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Cannabis

Everything You Need to Know About the Science Behind Cannabinoids

Get to know the three different classes of cannabinoids: phytocannabinoids, endocannabinoids and synthetic cannabinoids.

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Cannabinoids
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The cannabis plant produces literally hundreds of specialized molecules — cannabinoids, terpenes and flavonoids — that have been shown to deliver medicinal efficacy, lifestyle enhancement and even performance enhancement to human beings. For those afflicted with disease, medical cannabis has been found to offer a wide range of health benefits, from killing cancerous tumors to alleviating the pain of arthritis to reducing the number of seizures experienced by epileptic children.

Of these molecules, cannabinoids are the most cited and understood. The most infamous cannabinoid is tetrahydrocannabinol (THC), the molecule responsible for most of the psychoactive (psychotropic) and euphoric effects of cannabis, but that also has been found to successfully treat serious conditions, such as PTSD and cancer. Another notable cannabinoid is cannabidiol (CBD), a mostly non-psychoactive chemical that has been found to provide a wide range of medicinal benefits, including reductions in pain, anxiety and depression.

Endocannabinoids vs. Phytocannabinoids

First discovered in 1964 by Israeli researcher Raphael Mechoulam, phytocannabinoids from the cannabis plant interact with the human body by mimicking the molecular characteristics of chemicals produced internally. Called endocannabinoids, these internally manufactured molecules include anandamide and 2-AG.

Anandamide has been dubbed the “bliss molecule” because of its ability to decrease depression in humans. It plays a central role in the regulation and modulation of critical bodily functions such as mood, appetite, sleep, immune system efficiency and one’s ability to deal with stress and anxiety.

Synthetic Cannabinoids

Synthetic cannabinoids emerged in the 1970s and are created in a laboratory. An example of it would be dronabinol (Δ9-THC synthetic), which is the active compound of Marinol, a medicine that comes in capsules and has been consumed in the US since 1985 to prevent nausea, vomiting, loss of appetite and loss of weight.

The Endocannabinoid System

All mammals, not merely humans, have evolved with a network of specialized cellular receptors throughout their bodies that are designed to bind with cannabinoids — both endocannabinoids such as anandamide and phytocannabinoids from cannabis — that is called the endocannabinoid system (ECS).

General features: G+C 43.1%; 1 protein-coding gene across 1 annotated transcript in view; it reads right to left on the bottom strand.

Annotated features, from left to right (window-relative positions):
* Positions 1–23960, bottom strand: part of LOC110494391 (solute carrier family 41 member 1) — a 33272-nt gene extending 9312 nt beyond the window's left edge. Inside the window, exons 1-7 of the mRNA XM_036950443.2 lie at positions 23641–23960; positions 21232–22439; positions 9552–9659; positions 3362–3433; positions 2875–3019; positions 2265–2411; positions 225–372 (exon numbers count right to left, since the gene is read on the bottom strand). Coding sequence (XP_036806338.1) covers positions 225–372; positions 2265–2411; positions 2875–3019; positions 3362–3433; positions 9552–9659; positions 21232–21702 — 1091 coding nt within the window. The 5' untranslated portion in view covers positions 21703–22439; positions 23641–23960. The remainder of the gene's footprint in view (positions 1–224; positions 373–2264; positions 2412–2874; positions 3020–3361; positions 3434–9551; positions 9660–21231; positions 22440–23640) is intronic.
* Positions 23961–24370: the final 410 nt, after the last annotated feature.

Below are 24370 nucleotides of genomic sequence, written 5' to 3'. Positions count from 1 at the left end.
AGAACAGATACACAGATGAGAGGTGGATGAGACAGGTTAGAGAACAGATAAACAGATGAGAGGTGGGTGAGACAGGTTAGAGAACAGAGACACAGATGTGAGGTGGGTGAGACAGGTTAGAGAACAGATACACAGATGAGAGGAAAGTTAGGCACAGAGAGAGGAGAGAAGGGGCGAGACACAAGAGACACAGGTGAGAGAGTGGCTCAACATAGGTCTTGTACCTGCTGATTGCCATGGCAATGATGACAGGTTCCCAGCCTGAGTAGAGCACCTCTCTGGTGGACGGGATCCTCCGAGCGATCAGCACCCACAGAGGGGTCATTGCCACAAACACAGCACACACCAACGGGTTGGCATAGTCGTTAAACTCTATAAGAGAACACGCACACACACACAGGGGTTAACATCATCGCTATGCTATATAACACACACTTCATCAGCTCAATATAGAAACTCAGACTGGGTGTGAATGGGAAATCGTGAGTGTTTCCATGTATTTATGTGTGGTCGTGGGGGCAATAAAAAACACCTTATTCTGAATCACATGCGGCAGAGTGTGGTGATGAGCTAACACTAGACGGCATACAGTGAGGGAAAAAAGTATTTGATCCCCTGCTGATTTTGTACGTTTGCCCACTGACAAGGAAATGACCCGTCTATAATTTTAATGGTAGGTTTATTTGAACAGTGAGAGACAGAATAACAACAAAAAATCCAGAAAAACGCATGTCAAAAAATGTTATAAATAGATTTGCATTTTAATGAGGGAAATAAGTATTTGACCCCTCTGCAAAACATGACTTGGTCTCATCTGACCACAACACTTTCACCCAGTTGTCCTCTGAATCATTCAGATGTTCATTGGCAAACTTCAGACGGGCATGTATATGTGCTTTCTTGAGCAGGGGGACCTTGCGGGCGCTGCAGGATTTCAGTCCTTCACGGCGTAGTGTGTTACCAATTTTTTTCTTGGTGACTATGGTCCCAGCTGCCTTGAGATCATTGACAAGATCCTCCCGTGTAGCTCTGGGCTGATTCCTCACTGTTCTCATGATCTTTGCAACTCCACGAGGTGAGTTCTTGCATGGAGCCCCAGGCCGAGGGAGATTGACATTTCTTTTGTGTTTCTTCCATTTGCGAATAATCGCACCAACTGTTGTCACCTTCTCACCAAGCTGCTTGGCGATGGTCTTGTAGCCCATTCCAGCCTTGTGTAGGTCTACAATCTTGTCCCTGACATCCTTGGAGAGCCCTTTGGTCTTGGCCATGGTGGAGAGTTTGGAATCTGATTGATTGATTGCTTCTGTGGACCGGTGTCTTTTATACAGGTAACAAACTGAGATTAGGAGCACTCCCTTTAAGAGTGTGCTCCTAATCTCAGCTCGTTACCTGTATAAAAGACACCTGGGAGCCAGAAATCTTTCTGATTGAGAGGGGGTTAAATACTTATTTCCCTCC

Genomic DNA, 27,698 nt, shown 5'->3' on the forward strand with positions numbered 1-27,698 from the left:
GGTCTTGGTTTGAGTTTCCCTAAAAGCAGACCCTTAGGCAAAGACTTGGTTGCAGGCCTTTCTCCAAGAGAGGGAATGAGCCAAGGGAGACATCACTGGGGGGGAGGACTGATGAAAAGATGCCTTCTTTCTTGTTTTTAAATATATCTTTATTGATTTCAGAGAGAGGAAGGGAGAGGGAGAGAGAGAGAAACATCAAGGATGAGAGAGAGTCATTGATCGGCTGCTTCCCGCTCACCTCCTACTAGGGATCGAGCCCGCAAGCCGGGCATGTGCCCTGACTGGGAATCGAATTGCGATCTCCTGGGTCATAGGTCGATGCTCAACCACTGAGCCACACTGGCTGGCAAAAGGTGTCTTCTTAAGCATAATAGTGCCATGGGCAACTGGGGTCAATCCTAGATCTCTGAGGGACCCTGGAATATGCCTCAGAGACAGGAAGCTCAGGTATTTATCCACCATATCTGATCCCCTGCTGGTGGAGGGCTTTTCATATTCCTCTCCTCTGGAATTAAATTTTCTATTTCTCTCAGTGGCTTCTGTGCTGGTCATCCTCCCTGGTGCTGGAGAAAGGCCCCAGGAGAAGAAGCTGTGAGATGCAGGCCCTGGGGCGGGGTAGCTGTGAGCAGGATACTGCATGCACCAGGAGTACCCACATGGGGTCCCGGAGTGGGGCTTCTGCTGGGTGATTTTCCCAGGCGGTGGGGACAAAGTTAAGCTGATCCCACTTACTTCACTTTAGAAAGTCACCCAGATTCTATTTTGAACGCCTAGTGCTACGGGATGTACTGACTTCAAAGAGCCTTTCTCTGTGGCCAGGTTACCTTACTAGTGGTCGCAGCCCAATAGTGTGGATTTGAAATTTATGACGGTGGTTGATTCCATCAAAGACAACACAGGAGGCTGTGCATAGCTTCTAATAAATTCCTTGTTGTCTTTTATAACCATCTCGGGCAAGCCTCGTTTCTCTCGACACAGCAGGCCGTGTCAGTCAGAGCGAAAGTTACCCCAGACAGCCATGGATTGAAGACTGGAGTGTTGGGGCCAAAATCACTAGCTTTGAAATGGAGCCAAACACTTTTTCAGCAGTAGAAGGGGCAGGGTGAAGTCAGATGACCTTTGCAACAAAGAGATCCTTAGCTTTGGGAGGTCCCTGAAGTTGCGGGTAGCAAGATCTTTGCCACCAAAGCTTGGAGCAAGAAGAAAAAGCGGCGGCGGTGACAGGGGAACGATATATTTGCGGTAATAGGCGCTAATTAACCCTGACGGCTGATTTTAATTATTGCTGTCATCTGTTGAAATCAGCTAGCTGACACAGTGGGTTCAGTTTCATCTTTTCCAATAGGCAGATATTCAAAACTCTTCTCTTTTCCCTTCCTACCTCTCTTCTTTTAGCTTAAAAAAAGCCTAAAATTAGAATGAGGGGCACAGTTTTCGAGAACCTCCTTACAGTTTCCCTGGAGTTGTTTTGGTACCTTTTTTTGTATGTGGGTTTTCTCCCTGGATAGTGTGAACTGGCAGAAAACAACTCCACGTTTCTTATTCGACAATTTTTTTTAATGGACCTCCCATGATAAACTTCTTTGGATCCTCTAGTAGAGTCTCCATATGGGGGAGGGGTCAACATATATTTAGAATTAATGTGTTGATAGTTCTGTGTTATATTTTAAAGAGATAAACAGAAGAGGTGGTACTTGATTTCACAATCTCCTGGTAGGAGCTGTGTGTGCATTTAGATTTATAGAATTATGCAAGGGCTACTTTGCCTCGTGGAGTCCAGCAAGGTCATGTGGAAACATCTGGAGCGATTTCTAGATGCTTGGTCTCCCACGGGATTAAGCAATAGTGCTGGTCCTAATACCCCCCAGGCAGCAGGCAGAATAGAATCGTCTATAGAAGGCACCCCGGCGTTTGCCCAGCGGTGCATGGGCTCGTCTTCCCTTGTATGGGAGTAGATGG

The fact that the ECS is present in all mammals is why companies and product lines dedicated to the health and wellness of household pets are beginning to emerge in legal cannabis markets. Dogs and cats suffering conditions such as arthritis, digestive issues, anxiety and pain can gain significant benefit from the cannabinoids in cannabis and hemp.

Anandamide production has been found to increase and temporarily spike in those who engage in endurance exercise on a regular basis. However, it metabolizes quickly, exhibiting a relatively short duration of effect. Anandamide hints at the chemical underpinnings of the significant health benefits of frequent and intense exercise—and the fact that the mere consumption of cannabinoids is not enough to establish and sustain optimal health of the ECS (a condition called homeostasis that means “balance”).

Both internally produced endocannabinoids and plant-based phytocannabinoids interface with the ECS via specialized cellular receptors that were discovered in the 1990s and called CB1 and CB2. CB1 receptors are found mostly in the brain and central nervous system, whereas CB2 receptors are located primarily in the organs and tissues of the immune system—including the thymus, skin, bone marrow, lymph nodes, spleen, bowel and the mucous membranes of the bladder, genitals, nose and throat.

Major Cannabinoids + Acidic Precursors

More than 113 cannabinoids have been isolated and identified within the cannabis plant — which is, technically, also a vegetable. Beyond the two major cannabis-derived molecules, THC and CBD, are a plethora of healthful cannabinoids that deliver a slew of desirable and beneficial efficacies for lifestyle consumers and patients alike. Among these are cannabichromene (CBC), cannabigerol (CBG), cannabinol (CBN) and tetrahydrocannabivarin (THCV).

Additional healthful cannabinoids include tetrahydrocannabinolic acid (THCA) and cannabidiolic acid (CBDA). These chemicals represent a class of cannabinoids dubbed acidic precursors. Think of acidic precursors as the larval caterpillar stage of what becomes the butterflies of THC and CBD.